Fishing | Fly tying | TROUT Magazine

Light Cahill Wet Fly

Here in the West, it seems like summer is taking it’s time—it looks like we may not see the 80s for another week or so here in eastern Idaho.

But it’s coming. And when it does, it’ll be time to start swinging wet flies for both big-river and backcountry trout. The pattern tied by Tim Flagler, below, is my go-to for summer swingers, both in the Light Cahill color he ties on camera, but also in gray, olive, brown and even black.

The Light Cahill wet fly Tim ties above is actually pretty simple to tackle at the vise, and in sizes 16 and bigger, it’s great for tiers like me with fat fingers and limited vise dexterity.

And, as Tim notes, when trout take wet flies on the swing, the take can be absolutely vicious. I’ve become a wet-fly convert over the last few years, and patterns like this can be truly deadly.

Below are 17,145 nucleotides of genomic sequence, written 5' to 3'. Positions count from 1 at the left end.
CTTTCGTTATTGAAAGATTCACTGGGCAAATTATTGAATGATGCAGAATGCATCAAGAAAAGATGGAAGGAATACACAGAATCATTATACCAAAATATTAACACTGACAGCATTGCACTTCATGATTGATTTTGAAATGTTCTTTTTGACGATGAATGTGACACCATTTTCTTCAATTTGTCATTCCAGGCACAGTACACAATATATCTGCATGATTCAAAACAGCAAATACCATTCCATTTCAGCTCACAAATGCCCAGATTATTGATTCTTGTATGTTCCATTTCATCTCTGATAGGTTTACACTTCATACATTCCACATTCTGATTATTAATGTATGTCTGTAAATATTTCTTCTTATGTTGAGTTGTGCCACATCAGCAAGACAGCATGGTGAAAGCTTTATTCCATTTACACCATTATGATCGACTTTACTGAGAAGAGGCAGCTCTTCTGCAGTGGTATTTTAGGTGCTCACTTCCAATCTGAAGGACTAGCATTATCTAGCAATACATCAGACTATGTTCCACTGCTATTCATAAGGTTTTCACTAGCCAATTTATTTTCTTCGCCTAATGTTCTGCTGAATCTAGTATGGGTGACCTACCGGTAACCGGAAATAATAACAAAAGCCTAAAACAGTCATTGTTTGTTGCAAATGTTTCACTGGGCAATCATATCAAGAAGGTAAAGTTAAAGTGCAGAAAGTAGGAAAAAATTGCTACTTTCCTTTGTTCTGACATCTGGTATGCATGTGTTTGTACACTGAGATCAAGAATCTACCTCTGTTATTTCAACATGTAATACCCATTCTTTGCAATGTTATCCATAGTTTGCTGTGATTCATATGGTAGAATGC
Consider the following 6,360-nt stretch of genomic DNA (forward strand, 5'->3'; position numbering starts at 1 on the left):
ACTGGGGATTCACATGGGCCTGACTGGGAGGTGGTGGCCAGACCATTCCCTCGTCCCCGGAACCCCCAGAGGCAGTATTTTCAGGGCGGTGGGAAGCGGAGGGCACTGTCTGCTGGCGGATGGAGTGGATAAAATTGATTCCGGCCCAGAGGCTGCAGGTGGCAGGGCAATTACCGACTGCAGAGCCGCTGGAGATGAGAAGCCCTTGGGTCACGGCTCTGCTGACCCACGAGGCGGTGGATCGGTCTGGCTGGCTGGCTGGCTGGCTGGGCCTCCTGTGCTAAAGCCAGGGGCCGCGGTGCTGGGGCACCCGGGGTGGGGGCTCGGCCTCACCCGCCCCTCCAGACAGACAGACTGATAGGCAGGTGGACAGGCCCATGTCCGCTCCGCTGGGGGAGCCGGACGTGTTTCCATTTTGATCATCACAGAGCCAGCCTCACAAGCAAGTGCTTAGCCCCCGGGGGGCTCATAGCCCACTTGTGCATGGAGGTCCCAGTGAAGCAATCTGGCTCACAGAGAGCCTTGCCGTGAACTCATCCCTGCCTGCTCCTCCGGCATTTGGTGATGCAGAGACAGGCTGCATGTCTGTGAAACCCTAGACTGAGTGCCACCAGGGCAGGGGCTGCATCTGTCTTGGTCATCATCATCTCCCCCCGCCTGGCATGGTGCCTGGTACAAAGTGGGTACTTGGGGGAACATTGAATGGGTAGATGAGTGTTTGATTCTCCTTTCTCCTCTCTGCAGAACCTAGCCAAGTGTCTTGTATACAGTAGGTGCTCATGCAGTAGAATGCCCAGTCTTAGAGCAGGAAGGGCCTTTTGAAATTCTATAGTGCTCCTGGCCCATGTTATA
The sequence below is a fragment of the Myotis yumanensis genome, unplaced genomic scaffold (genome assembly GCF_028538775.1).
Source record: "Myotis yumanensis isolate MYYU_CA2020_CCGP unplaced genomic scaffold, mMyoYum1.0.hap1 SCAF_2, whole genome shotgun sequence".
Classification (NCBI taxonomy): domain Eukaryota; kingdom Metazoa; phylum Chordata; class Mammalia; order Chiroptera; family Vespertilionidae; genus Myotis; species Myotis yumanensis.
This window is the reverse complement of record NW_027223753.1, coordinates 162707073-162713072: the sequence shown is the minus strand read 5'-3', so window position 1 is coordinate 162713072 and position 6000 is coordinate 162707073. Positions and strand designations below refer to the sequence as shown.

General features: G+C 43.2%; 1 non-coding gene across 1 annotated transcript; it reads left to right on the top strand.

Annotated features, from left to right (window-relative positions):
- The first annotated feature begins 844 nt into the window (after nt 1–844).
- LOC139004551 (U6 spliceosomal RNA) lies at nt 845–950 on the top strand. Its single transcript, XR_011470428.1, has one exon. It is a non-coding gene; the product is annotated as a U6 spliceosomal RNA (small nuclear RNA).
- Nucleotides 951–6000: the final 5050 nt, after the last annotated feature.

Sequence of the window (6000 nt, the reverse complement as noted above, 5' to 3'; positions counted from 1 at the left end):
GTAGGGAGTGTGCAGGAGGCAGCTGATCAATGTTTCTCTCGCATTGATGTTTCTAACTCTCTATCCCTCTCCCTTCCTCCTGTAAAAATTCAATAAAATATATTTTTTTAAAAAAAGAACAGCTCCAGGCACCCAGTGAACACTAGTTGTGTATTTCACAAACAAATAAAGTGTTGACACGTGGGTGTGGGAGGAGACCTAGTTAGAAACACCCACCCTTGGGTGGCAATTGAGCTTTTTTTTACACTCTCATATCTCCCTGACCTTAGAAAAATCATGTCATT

Like I do, don’t hesitate to mix up the colors to match the local mayfly hatch. We’ve had a lot of rain here this summer, and we’re already seeing solid Green Drake hatches. This wet fly, tied in an olive-green, is a great pre-hatch fly that will bring big trout up from the bottom to give chase.

Later in the year, the cream-colored dubbing that Tim uses is great for our local PMD hatches, and in later summer, I like to shift back to olive and brown. In the fall, this fly tied on a size 18 or 20 hook is a great swinger during Blue-winged Olive hatches.

Give this versatile pattern a try, particularly if you like to swing wet flies.